Sexual Harassment Found. Complainants were limited duty employees at the same Agency facility. In 2009, Complainants reported that a co-worker was wearing shorts which significantly outlined and occasionally exposed his genitalia. Agency managers notified a Human Resources Manager, who, along with the Workplace Harassment Coordinator, initiated a fact finding investigation. Complainants were ultimately notified that their claim of sexual harassment had not been substantiated. Complainants then filed formal EEO complaints. Following a hearing, an AJ concluded that the conduct was neither "sexual," nor based on sex, and even if it was, it was not severe or pervasive enough to create a hostile work environment. On appeal, the Commission noted that the AJ credited Complainants' testimony that the coworker wore his shorts in a manner that made his genitals prominently outlined and sometimes visible. The Commission stated that the AJ erred in not concluding that this conduct was of a sexual nature, and, instead, found the conduct to be inherently sexual and unwelcome. Further, the Commission concluded that a reasonable person would have found the conduct, which occurred over a five to six month period, sufficiently pervasive to create a hostile work environment. The Agency took over six months to conduct an investigation of the conduct and did nothing to separate the coworker from Complainants during that time. There was also no evidence that the Agency took appropriate steps to ensure that it would not recur. Therefore, the Commission found that the Agency was liable for the harassment. The Agency was ordered, among other things, to counsel the coworker regarding his work attire, provide appropriate training to management officials and employees at the facility, and investigate Complainants' entitlement to compensatory damages. Complainants v. U.S. Postal Serv., EEOC Appeal Nos. 0120120339; 0120120427; 0120120510 (August 20, 2013).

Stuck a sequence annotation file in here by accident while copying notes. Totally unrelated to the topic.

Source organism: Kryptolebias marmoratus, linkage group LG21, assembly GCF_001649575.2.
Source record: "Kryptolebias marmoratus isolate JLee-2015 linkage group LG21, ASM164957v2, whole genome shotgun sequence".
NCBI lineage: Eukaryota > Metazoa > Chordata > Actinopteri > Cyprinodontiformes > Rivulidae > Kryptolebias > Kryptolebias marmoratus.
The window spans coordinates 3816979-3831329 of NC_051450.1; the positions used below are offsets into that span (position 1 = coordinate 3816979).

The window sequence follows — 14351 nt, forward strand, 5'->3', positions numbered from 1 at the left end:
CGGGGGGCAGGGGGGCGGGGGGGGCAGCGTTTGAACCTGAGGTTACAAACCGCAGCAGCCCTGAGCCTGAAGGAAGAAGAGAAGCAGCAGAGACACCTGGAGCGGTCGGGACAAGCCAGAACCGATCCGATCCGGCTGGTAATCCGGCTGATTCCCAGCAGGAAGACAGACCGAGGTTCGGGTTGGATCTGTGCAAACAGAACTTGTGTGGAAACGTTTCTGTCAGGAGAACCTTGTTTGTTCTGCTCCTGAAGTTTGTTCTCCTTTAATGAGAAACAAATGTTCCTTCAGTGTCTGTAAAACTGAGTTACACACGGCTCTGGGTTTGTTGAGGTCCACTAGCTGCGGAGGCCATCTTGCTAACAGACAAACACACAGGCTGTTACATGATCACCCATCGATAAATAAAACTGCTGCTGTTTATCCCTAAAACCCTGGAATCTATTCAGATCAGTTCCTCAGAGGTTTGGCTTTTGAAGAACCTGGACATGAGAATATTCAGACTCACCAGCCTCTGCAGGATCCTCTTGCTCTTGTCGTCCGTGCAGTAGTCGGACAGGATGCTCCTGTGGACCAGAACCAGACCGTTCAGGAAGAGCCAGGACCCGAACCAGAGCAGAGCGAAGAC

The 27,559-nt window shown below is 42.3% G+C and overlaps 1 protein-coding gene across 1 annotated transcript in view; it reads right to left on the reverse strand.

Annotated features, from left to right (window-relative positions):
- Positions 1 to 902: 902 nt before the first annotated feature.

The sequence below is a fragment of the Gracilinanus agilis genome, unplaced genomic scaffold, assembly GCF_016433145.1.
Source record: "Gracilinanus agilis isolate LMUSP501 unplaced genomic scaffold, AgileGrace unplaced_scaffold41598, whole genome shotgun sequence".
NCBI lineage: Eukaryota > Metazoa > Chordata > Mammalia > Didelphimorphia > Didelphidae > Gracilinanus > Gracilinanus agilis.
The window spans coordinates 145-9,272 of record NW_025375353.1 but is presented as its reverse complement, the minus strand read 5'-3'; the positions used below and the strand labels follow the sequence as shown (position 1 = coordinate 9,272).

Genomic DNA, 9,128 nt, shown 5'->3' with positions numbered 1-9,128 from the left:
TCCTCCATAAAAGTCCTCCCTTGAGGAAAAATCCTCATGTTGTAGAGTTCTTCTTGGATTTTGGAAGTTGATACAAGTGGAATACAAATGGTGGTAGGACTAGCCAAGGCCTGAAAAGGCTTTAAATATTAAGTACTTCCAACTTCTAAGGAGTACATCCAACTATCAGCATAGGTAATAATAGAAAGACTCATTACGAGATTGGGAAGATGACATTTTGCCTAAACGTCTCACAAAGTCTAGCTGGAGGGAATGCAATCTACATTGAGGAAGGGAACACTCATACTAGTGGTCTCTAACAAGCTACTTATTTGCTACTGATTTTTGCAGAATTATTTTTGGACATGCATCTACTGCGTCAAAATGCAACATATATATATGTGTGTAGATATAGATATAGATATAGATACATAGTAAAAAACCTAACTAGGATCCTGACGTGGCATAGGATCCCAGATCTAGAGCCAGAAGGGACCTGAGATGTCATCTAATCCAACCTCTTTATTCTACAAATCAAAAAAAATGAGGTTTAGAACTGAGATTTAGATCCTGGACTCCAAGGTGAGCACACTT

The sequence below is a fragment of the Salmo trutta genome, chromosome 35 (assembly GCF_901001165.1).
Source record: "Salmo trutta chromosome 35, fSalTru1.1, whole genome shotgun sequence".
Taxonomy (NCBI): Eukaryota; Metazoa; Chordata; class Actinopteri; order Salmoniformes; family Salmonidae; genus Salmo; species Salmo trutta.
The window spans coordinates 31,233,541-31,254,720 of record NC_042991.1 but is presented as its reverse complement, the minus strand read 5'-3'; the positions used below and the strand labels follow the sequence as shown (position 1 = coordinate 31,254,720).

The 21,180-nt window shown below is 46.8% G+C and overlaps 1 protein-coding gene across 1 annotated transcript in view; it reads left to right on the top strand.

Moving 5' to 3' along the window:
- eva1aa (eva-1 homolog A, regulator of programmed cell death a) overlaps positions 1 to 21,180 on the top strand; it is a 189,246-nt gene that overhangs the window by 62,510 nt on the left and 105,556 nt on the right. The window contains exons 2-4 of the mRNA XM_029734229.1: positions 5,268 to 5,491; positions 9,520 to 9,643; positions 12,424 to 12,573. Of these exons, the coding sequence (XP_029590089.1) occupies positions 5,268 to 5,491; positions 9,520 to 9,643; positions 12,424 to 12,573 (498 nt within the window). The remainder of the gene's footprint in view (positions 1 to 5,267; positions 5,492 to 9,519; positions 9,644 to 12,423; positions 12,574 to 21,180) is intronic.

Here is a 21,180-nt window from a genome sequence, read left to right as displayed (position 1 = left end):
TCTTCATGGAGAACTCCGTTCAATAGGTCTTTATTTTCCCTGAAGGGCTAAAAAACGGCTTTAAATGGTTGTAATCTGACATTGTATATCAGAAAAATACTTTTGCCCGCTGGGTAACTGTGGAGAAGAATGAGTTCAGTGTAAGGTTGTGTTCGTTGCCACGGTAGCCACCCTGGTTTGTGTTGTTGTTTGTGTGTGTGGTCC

Race Discrimination Found. Complainant filed a formal EEO complaint alleging, among other things, that the Agency discriminated against her on the basis of race when Complainant had her duties altered from Waitress to Cashier; had to share tips with other Cashiers; was no longer given incentive pay; and management refused to communicate with her. Following a hearing, an AJ found discrimination with regard to Complainant's incentive pay and management's refusal to communicate with her. The AJ, however, found no discrimination with regard to the other matters. Utilizing the substantial evidence standard of review, the Commission reversed the finding of no discrimination as to Complainant's changed job duties and being forced to share tips with a coworker. The Commission noted that the AJ properly found that Complainant established a prima facie case, because she was qualified for the Waitress position for which she was hired and suffered an adverse employment action when her Waitress duties were taken away and she was forced to share tips. The record also showed that Complainant's previous Supervisor intended to hire Complainant as a Waitress, and Complainant performed only those duties. When a new Supervisor learned that Complainant's personnel documentation labeled Complainant a "Cashier," she ordered Complainant to perform only those duties. While the AJ stated that Complainant and the other Cashier ignored the Supervisor's instructions because they thought the orders were discriminatory, the Commission stated that the refusal to follow the Supervisor's orders did not make them any less adverse or less discriminatory. In addition, the Commission noted that the AJ specifically found that the decision to change Complainant's duties and split tips was based on Complainant's race and evidence of an overall hostile work environment. The AJ also found that the Supervisor harbored animus toward African-American employees at the facility, and acted with "vindictiveness and animus" against Complainant. Thus, the Commission found substantial evidence in the record supported a finding that Complainant was subjected to disparate treatment when her Supervisor changed her job duties and ordered her to split her tips. The Agency was ordered, among other things, to ensure that Complainant's personnel records reflect that she was in a Waitress position from the date she was hired until her separation, reimburse Complainant for incentive pay she would have received, and pay proven compensatory damages. Complainant v. Dep't of the Army, EEOC Appeal No. 0720120039 (August 16, 2013).